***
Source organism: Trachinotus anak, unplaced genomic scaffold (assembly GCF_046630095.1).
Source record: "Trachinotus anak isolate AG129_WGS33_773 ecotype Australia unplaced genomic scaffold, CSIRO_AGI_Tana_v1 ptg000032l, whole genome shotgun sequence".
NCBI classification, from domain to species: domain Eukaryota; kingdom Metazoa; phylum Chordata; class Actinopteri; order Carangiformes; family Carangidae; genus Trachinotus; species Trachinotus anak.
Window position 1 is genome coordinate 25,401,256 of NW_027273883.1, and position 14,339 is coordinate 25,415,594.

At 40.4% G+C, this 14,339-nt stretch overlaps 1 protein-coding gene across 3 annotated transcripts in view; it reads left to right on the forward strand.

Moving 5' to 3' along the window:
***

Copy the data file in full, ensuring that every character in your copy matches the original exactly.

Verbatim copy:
Source organism: Trachinotus anak, unplaced genomic scaffold (assembly GCF_046630095.1).
Source record: "Trachinotus anak isolate AG129_WGS33_773 ecotype Australia unplaced genomic scaffold, CSIRO_AGI_Tana_v1 ptg000032l, whole genome shotgun sequence".
NCBI classification, from domain to species: domain Eukaryota; kingdom Metazoa; phylum Chordata; class Actinopteri; order Carangiformes; family Carangidae; genus Trachinotus; species Trachinotus anak.
Window position 1 is genome coordinate 25,401,256 of NW_027273883.1, and position 14,339 is coordinate 25,415,594.

At 40.4% G+C, this 14,339-nt stretch overlaps 1 protein-coding gene across 3 annotated transcripts in view; it reads left to right on the forward strand.

Moving 5' to 3' along the window: